In recognition of the fact that physical restraint has been shown to cause harm and does not help residents living with dementia, the government has introduced new legislation to minimise the use of chemical and physical restraints in aged care. The new rules came into effect on 1 July 2019.

Under the new aged care quality standards, under Standard 8 aged care operators must be able to demonstrate it has a framework in place to minimise the use of restraint.  

Products remain online, despite Amazon’s assurances of removal

Amazon has reportedly told the United Kingdom’s The Telegraph the products would be removed from sale. However, at the time of publishing, they remained advertised for sale on the online retailer’s site.

“We strongly recommend against buying restraints online”

A spokesperson from Dementia Australia provided HelloCare with the following comment. 

“We strongly recommend against the selling and buying of restraints online.

“Physical restraints can have a range of adverse psychological and physical effects and should be a last resort.

“A partnership between the person living with dementia, family carers, their treating doctor, pharmacist and other health and aged care professionals is crucial to providing alternatives to the use of restraints.

“It is best practice to ensure that consultation takes place with the carer and/or legal representative prior to the decision to apply restraint.”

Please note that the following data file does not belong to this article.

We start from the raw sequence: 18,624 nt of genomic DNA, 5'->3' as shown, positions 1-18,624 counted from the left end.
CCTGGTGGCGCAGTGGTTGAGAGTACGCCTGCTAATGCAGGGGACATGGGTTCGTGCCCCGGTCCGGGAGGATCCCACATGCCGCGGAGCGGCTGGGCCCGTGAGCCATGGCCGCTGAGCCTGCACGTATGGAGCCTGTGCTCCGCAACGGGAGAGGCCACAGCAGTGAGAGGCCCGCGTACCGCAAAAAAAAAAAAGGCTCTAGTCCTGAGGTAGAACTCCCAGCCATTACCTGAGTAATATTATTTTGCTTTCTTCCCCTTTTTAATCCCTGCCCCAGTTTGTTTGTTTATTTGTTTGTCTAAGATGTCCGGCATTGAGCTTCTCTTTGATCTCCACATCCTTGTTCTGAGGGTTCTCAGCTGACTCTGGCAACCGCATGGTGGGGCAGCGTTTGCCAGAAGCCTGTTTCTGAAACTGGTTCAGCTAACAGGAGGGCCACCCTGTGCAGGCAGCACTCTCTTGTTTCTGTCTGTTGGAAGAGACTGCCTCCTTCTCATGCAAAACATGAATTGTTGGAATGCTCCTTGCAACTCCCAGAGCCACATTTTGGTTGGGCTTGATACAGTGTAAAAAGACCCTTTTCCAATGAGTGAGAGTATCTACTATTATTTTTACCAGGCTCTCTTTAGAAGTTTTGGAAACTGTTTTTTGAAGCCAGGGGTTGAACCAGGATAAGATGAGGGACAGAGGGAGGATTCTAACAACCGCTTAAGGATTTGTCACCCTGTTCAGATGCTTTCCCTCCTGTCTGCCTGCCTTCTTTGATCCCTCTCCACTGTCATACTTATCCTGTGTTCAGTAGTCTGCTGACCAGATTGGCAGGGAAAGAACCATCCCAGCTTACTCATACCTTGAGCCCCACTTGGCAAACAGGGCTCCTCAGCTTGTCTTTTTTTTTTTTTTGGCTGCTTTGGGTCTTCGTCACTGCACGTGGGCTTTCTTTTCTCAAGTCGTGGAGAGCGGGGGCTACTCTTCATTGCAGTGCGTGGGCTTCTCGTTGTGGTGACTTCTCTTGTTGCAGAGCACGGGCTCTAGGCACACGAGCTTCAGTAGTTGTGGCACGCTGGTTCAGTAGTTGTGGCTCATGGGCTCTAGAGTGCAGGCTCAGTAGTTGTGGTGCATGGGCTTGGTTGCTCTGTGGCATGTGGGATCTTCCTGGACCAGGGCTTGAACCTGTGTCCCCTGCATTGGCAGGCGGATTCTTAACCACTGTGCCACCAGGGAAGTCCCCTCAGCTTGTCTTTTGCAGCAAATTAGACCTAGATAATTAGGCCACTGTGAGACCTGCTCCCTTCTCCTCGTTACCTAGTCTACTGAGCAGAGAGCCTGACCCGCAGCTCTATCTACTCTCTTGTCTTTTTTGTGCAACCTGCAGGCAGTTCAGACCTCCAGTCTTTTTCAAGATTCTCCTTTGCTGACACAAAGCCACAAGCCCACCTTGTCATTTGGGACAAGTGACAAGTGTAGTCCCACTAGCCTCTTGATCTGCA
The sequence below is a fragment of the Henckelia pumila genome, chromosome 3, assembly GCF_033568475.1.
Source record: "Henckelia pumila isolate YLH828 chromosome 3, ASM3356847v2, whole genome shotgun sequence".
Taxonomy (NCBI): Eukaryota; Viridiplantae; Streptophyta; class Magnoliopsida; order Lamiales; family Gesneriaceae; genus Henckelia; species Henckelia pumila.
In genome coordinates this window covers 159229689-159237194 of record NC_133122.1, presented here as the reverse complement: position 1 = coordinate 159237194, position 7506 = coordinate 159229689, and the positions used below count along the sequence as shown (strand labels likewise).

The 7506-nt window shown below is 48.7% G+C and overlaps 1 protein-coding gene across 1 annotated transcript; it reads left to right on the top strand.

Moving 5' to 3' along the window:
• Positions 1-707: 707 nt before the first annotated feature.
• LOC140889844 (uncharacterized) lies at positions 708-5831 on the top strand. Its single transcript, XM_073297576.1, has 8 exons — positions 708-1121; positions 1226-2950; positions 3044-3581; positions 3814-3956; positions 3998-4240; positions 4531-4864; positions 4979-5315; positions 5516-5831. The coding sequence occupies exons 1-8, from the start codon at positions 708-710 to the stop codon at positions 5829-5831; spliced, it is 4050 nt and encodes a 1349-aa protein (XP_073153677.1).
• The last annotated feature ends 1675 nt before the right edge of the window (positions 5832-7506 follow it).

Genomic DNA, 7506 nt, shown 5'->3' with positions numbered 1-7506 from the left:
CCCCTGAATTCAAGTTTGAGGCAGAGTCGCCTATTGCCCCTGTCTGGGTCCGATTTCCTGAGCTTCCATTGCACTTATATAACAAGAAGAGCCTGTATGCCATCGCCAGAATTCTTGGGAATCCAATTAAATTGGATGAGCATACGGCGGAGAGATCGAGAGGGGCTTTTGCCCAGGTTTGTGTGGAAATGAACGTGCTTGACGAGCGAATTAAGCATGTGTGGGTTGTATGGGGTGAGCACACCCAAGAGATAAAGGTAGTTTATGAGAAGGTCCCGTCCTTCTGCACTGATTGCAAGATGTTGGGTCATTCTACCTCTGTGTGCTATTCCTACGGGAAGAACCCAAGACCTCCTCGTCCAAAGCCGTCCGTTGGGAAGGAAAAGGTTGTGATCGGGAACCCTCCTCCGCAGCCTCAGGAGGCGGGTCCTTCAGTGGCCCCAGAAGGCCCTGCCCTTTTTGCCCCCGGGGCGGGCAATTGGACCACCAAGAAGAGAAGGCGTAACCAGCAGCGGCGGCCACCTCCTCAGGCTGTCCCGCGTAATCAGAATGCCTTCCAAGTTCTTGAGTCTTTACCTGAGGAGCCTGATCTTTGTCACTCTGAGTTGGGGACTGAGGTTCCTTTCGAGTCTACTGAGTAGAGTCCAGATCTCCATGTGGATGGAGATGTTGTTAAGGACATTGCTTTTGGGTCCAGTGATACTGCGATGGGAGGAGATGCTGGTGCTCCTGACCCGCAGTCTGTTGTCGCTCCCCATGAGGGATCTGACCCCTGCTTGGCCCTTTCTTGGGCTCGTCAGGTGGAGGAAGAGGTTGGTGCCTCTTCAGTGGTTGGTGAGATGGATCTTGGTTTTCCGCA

“Physical restraints can have a range of adverse psychological and physical effects. Research has shown that overall physical restraints do not prevent falls and may in some cases cause death.

“There are some situations in which it may be appropriate to use chemical or physical restraint for a short period of time, but clinical guidelines indicate that physical restraints should always be an intervention of last resort.

“There are many interventions that must be considered as first line options when some of the challenging symptoms of dementia may present.

“These options may include administering pain relief, tailoring personal care practices to the individual’s preferences, treating an underlying infection that can result in a delirium, correcting problems with vision or hearing, playing favourite music or working with the family to engage the person in more meaningful and stimulating activities.

“These initiatives may have lasting and positive outcomes, before using restraints is considered.

“The use of restraint in the majority of instances is contrary to providing the best possible health outcomes for people impacted by dementia.”

Restraint must only be used as a last resort

A spokesperson for the Department of Health told HelloCare, “Our community expects that restraint must only be used as a last resort.”

The Department said that from 1 July 2019, new regulations “significantly strengthen” the requirements that apply to the use of physical and chemical restraints in aged care homes. 

“There is substantial evidence that shows the negative consequences associated with physical restraint. It may exacerbate behavioural and psychological symptoms of dementia and may place care recipients at risk of adverse events.”

HelloCare contacted Amazon for a comment, but at the time of publishing had not yet received a response. This article was edited on 10 July 2019 to include a comment from Dementia Australia, and on 11 July 2019 to include a comment from the Department of Health.

If anyone is concerned about the use of physical restraint in an aged care facility they can contact the Aged Care Quality and Safety Commission on 1800 951 822.